Christopher Tolkien was an excellent lecturer. His Friday lectures on poetry, always delivered wearing a bow tie, were so interesting that some friends and I spent more than usual on lunch that day, discussing the topic of the lecture. One Friday, going home for the weekend, I was so inspired by his account of Njal’s Saga that I risked missing the train to drop off via Blackwells to buy the Penguin translation. I caught the train by a whisker, but, head full of Norse literature, forgot that I was still wearing my gown until people started giving me odd looks as I changed trains in Birmingham.

His editions of his father’s work, unfortunately, don’t for me quite match the charisma of those lectures. They read a little too much like scholarly editions of medieval texts, often with a confusing wealth of variants, as if he were comparing the slightly varied accounts of Sigurð’s/Siegfried’s slaying of the dragon and his encounter with Sigrdrifa/Brunhilde in different versions. It’s very much to the credit of PCG’s versions that they hang together musically and make narrative sense. The notes point out that the music was composed well before Christopher Tolkien’s final edition of the story in 2007, and is independent of it.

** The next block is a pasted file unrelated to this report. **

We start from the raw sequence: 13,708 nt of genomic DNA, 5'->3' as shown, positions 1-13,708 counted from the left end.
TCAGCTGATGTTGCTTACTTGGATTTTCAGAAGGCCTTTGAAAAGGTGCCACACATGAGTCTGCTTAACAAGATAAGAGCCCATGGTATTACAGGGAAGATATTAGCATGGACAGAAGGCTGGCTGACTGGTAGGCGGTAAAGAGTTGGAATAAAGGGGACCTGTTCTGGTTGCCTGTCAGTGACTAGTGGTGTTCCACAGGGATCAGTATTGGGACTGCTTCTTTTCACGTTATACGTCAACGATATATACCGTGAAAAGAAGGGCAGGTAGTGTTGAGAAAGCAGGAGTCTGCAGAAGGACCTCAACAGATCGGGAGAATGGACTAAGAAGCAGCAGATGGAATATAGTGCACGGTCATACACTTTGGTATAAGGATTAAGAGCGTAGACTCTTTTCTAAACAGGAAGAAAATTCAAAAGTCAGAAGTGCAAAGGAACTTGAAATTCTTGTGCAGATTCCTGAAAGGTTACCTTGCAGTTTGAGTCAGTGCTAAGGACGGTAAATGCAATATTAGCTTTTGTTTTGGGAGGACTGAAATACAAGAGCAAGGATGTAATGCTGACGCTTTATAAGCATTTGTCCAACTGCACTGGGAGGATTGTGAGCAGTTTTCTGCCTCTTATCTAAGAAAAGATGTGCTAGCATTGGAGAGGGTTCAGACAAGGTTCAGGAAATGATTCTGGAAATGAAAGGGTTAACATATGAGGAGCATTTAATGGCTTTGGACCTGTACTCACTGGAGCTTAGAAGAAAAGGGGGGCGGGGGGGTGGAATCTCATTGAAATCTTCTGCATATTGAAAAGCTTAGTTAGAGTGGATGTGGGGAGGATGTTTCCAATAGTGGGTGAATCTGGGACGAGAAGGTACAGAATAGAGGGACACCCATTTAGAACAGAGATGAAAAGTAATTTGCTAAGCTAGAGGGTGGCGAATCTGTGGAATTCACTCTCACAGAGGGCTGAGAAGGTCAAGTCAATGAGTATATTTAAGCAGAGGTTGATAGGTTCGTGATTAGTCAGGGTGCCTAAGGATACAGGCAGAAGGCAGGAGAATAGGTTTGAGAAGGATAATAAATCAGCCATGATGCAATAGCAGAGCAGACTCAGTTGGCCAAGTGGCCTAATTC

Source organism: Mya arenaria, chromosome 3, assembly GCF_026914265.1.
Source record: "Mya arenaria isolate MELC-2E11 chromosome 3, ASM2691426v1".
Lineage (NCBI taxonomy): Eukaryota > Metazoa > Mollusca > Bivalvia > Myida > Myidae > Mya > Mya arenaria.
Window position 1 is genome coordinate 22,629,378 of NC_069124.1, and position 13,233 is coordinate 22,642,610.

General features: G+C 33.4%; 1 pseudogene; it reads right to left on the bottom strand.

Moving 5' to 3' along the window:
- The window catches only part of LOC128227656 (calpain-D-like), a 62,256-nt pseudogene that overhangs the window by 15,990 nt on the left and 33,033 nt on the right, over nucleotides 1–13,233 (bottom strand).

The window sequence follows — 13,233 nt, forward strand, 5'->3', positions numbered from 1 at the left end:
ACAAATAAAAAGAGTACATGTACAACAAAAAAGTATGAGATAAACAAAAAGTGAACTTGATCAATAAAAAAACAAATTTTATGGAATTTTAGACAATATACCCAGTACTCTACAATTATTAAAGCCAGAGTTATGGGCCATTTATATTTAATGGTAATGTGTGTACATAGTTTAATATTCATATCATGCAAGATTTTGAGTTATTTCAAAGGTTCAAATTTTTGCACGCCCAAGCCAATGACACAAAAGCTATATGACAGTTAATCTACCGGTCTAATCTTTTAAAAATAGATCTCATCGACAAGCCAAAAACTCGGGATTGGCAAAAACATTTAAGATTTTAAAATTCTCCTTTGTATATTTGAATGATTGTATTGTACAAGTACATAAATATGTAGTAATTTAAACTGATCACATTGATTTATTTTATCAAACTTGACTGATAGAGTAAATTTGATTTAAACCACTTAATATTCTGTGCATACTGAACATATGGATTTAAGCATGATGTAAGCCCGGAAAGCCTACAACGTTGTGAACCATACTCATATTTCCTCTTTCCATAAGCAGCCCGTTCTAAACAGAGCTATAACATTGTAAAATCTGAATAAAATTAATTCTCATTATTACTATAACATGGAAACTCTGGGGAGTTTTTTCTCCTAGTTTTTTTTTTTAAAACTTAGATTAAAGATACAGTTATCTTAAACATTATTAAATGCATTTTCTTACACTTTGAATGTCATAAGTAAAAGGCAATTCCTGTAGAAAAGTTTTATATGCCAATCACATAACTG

The advantage of a virtual orchestra is that it plays exactly what it’s programmed to play, with no fluffs. The singers, however, provide an element of potential human fallibility – potential but not actual in the case of this recording. Indeed, almost all of the singers are carried over from the fine team who recorded The Fall of Gondolin. All give good account of themselves, despite the music being seriously demanding at times.

The recording is good, sound effects included, and the notes helpful, though I strongly recommend also following the link to the website, where you will find more detail, a libretto and musical examples.